Last spring, we told you about Ford’s partnership with an Oregon-based company that is developing a two-legged, walking work robot that unfurls from the back of a delivery van, kind of like the battle droids in “Star Wars: The Phantom Menace.” Now, Ford says it has become Agility Robotics' first customer, set to receive the first two commercial robots produced. Fittingly, the automaker will display two pre-production versions at CES, the fantastical technology showcase that opens Tuesday.

Named Digit, the robot produced by Agility Robotics is aimed squarely at the Amazonification of the planet, or rather warehousing and delivery. And it presages a future in which robots will steal your low-paying, high-pressure warehouse job, and maybe your delivery driver job as well, with the robots built for the purposes of moving boxes in warehouses or delivering them from commercial delivery vehicles to their final destinations.

Ford says it’s using the first two Digits for research into how they can communicate with their commercial vehicles and their surroundings to make warehousing and delivery more efficient and affordable for customers. As an example, Ford says its connected vehicles — including autonomous delivery Transit Connect vans — can continually update cloud-based maps and share them with Digit so it knows where to go and doesn’t have to create redundant information. They’ll also feature the ability to learn where a customer prefers to have his or her packages left.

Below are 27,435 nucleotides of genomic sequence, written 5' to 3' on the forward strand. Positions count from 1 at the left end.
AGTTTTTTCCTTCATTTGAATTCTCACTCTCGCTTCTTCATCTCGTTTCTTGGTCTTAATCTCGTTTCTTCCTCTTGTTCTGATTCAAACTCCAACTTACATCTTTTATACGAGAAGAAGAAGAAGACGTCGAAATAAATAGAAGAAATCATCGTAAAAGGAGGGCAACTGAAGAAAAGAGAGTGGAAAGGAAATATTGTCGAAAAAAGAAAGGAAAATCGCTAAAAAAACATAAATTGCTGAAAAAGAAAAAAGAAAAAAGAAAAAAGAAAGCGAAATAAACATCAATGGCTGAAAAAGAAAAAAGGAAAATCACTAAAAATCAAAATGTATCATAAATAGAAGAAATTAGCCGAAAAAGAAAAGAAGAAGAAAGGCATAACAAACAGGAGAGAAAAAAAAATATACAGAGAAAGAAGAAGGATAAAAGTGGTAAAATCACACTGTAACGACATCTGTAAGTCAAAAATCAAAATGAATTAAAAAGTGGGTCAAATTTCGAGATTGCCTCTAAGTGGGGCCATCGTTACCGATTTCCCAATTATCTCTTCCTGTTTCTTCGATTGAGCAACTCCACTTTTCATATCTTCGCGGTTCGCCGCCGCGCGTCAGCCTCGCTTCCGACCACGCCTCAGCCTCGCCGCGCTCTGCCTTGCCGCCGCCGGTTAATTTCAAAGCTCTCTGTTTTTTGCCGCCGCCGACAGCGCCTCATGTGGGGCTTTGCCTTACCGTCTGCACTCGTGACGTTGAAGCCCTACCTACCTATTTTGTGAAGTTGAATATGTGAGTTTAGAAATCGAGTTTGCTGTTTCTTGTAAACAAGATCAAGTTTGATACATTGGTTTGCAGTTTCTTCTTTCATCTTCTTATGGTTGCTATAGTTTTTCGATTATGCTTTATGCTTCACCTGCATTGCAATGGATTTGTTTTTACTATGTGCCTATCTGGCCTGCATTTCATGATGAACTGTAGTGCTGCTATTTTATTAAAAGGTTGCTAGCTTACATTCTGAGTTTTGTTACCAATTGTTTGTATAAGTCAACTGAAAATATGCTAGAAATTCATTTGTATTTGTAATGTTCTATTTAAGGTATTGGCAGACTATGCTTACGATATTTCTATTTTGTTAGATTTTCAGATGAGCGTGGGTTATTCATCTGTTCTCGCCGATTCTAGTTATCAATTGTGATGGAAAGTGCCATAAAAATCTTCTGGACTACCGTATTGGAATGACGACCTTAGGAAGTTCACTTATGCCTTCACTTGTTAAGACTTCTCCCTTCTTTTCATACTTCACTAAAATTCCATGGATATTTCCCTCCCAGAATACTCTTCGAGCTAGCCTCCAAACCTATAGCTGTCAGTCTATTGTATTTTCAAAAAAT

Agility Robotics says it has done extensive testing and redesigning since it first showed off Digit in May. It now has more advanced feet that allow it to balance on one foot, among other tricks, new navigational sensors and customer-ready onboard computer hardware. If Digit encounters an unexpected obstacle, it can even send an image back to the vehicle to unlock extra computing power, or to get the vehicle to request help from other cloud-based systems to enable Digit to perform its job.

Which, again, is currently performed by human beings. So here’s to the future. We hope we have one.

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